Monday, June 6, 2011

Opioid Analgesics : prolonged use

Widely believed that prolonged use of opioid analgesics for relief of chronic pain often leads to abuse of drugs and drug addiction. Society and the media focus attention on the problem of medical drug due to the fact that doctors are increasingly prescribing narcotic drugs. His view on this issue poses the chief editor of Pain Treatment Topics Stewart B. Master Medicine Levitt (Stewart B. Leavitt). After analyzing a set of clinical studies and scientific articles on the subject specialist in pain argues that the danger of drug abuse patients is not as great as it seems at first glance. In the review he cites some of these studies.

Opiates (opium alkaloids), such as morphine, and their synthetic counterparts. Today considered to be the only drug which removes a very strong or chronic pain. Different opioid analgesics act in the body through different types of opioid receptors, in most cases through the m-receptors.
DA Fishbayn (DA Fishbain) from the University of Miami (Miller School of Medicine at the University of Miami) in Florida in 2008 summarized 24 studies. Of 2507 patients who were receiving treatment of opioid analgesics for relief of chronic pain noncancerous origin, symptoms of abuse of drugs and drug abuse occurred in 3.27%. It was found that the primary addiction was formed only 0.19% of patients and others have already had in the past experience of drug use.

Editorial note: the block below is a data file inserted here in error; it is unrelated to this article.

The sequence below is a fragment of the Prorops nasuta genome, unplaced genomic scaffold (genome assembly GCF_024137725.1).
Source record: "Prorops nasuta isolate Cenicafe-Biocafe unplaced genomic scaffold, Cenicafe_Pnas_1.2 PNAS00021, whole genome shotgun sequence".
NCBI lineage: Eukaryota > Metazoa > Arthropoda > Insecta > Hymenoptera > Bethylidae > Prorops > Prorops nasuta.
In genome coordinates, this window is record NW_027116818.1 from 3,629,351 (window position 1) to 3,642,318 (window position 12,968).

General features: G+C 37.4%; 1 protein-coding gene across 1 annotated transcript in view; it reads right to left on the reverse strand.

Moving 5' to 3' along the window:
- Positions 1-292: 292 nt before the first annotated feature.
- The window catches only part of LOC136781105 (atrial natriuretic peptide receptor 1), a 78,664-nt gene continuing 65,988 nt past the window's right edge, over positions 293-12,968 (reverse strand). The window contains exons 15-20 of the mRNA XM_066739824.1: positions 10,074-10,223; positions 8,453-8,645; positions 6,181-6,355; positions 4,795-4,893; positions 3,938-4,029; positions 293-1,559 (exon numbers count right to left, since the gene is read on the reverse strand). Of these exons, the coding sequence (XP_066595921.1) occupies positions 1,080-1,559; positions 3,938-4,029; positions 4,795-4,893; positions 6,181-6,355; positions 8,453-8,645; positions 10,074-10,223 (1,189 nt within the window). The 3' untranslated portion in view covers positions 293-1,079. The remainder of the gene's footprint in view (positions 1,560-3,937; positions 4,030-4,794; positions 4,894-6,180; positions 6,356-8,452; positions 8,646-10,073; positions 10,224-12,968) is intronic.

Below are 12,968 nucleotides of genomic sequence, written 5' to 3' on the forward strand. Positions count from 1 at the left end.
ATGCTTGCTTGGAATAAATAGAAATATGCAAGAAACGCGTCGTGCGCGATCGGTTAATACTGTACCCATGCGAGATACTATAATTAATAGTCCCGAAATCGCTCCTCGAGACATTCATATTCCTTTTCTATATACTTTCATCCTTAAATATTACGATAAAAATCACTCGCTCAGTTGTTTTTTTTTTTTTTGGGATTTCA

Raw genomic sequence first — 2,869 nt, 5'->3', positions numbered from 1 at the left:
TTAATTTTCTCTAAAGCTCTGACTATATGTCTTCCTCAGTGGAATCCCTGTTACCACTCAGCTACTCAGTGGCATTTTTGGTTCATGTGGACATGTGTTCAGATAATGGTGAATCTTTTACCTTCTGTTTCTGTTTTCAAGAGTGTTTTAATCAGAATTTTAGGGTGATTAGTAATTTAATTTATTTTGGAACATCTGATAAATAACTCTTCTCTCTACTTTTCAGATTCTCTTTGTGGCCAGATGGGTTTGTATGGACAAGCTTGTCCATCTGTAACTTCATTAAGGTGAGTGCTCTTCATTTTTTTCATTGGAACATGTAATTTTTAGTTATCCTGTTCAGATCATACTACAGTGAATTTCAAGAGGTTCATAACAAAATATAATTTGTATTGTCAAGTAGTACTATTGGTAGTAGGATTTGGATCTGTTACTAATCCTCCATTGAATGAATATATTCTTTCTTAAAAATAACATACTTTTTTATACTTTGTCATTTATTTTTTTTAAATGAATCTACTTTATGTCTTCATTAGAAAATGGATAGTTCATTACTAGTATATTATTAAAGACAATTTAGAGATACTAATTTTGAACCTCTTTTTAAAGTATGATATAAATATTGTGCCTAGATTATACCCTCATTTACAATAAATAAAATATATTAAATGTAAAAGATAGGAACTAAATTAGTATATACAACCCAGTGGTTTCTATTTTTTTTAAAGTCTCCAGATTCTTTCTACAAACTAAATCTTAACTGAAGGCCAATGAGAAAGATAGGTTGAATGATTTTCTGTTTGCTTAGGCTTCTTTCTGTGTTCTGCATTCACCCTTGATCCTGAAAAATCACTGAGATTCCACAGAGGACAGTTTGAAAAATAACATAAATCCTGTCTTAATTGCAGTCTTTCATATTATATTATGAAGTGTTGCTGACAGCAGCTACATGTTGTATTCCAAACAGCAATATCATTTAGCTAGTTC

Srinivaza Raja (Srinivasa Raja) of Johns Hopkins University (Johns Hopkins University School of Medicine) in May 2008 at the annual meeting of the American Society for the Study of the effects of pain (American Pain Society) said that the overall proportion of patients who manifest dependence on opiates, generally less than 3%.
M. Noble (M. Noble) and co-workers from the Research Institute of Emergency (ECRI) reviewed 115 clinical trials prolonged use of opioid analgesics and chose the 17 most deserving of trust. Patients with chronic pain noncancerous origin, from mild to severe, taking opioids for at least six months. Abused drugs, only three of 685 (0.4%) patients, and symptoms of drug dependence have only one of 2,042 (0.05%) patients. True, this is not specified whether these historically low rates to all patients or only to those who have no experience of drug use.

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